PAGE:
The Pharisees cannot make the grade of God’s demand for holiness. The Law does not solve the problem of sin; it makes sin more obvious. Together, these verses put the nail in the coffin of legal religion. In the rest of chapter 5, Jesus will give us six examples of OT Law restated by His demands for heart-righteousness.
5:21 You have heard that it was said…’you shall not kill ’ and whoever kills shall be liable to judgment. But I say to you that everyone who is angry with his brother shall be liable to judgment; whoever insults his brother shall be liable to the council and whoever says ’you fool’ shall be liable to the hell of fire.…”
The Greek word for fool is “moros”, from which we get the word moron. The word “moros” in the Gospels is used for spiritual stupidity and failure, such as the foolish virgins who did not keep oil for their lamps. The other word, “raka”, is more obscure, but is considered a similar insult.
Six times in six cases, Jesus will say “but I say unto you”, with " I" emphasized using the personal pronoun. He is taking up the authority of the OT as its Author and filling it full of meaning, making it more internal and impossible to perform by mere human effort.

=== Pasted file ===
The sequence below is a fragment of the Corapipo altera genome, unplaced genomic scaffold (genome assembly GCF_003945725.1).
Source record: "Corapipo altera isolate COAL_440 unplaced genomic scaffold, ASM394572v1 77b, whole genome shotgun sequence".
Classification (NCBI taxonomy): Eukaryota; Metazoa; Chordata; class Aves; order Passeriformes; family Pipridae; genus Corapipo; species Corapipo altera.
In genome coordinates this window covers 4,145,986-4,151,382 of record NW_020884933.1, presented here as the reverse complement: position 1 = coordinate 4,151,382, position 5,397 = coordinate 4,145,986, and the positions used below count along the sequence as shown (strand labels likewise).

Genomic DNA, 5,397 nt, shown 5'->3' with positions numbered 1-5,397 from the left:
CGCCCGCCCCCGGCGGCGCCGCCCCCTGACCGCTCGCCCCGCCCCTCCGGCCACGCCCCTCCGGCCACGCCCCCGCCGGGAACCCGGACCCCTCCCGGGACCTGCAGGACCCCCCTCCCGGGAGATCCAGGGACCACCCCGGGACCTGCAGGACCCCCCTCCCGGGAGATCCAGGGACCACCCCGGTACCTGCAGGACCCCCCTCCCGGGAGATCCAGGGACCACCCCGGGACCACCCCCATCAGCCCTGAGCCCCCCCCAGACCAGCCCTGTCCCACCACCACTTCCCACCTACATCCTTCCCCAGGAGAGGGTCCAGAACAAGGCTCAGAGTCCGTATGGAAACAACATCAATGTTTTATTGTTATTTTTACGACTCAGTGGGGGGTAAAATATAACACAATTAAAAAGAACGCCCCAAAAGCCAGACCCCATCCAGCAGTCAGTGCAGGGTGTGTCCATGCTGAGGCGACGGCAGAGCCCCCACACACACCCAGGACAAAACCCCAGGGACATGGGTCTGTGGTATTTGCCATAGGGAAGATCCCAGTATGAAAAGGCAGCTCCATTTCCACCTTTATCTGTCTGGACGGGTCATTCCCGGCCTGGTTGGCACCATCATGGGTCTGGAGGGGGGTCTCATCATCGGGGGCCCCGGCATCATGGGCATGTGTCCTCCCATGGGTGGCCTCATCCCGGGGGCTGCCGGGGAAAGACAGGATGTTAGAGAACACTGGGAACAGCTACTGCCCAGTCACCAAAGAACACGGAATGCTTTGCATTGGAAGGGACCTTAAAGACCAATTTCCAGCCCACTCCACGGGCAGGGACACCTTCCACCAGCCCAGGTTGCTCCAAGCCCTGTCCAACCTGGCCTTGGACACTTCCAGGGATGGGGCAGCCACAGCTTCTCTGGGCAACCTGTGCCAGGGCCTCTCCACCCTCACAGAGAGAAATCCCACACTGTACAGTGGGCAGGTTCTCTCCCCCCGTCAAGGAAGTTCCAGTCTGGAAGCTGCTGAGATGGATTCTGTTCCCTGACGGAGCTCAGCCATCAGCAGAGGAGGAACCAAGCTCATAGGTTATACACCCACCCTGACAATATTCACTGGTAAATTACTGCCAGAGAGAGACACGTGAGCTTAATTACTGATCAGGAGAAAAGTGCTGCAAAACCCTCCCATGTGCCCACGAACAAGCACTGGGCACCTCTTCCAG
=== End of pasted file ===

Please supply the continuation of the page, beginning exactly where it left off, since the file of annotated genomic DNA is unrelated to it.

In this first case, Jesus equates killing with its motive, anger, using a rhetorical crescendo, warning us of Hell. He disallows anger against a brother, even denying the use of an insulting word. His focus is on our intentions, the aggressive impulses from which anger, insults, beatings and ultimately murder originate.
Aggression is one of the most basic human drives. It motivates our drive for success, our small conquests, our acquisitive instincts. You can feel it in the way we drive our cars and the way we shop, the games we play and even the way we split wood. God gave us aggression as He gave us our sexuality, for our survival and advancement. How we use these primordial drives is a topic of these discussions.